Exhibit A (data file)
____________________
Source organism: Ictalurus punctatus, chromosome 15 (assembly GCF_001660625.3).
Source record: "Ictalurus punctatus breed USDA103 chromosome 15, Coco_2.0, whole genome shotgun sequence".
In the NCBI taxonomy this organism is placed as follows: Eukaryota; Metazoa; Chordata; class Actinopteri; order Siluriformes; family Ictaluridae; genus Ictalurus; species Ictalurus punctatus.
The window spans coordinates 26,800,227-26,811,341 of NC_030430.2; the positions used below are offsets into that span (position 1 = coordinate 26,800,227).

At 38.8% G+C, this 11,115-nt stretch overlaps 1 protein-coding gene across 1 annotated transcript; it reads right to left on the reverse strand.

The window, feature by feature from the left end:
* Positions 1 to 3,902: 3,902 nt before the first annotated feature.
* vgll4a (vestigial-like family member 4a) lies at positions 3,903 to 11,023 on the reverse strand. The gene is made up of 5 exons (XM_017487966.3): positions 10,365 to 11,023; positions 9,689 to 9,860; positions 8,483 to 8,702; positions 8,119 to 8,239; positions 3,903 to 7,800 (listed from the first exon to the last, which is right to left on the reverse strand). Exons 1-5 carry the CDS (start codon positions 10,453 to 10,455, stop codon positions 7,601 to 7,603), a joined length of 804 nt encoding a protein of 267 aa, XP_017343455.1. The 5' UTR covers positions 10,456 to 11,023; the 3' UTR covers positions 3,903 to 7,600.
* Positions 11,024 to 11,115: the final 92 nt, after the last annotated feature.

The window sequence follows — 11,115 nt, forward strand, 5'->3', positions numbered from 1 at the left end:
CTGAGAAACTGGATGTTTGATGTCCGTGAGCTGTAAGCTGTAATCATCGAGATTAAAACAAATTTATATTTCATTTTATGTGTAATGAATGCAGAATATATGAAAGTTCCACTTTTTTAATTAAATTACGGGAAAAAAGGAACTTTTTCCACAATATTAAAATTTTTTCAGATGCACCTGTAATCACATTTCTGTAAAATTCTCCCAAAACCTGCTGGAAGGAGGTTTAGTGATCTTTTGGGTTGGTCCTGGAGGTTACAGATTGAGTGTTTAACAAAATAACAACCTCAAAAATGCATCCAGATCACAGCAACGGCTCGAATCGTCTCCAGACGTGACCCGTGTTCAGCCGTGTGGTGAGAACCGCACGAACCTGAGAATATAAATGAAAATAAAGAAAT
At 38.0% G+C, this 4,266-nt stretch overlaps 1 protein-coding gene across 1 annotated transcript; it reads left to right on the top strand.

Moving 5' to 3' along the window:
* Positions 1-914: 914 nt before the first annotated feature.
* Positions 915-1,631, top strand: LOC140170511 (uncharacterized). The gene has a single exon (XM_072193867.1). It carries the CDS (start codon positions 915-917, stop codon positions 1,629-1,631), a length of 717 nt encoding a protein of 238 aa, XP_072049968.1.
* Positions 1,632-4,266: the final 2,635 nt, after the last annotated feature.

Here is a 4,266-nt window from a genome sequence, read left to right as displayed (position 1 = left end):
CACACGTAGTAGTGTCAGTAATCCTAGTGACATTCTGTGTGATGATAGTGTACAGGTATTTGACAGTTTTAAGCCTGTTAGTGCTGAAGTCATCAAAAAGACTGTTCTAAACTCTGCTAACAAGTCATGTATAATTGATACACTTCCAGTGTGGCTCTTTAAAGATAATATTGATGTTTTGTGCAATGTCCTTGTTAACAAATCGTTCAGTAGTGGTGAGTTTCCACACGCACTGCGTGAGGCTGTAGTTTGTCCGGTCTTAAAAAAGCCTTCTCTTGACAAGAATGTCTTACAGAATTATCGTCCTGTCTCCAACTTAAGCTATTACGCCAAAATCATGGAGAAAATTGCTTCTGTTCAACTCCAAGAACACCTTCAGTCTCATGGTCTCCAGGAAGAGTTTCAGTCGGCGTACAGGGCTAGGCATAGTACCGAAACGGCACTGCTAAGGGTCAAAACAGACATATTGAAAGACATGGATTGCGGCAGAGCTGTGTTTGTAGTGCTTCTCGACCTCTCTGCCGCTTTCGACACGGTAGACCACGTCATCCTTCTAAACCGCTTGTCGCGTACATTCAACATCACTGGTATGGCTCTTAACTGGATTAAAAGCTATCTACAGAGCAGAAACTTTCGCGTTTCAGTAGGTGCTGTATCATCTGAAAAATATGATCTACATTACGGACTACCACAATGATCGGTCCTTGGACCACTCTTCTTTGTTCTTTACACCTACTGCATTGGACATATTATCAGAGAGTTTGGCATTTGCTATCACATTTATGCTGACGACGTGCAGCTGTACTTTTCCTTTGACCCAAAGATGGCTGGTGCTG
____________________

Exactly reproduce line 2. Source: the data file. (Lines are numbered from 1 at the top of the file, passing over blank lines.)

Source record: "Ictalurus punctatus breed USDA103 chromosome 15, Coco_2.0, whole genome shotgun sequence".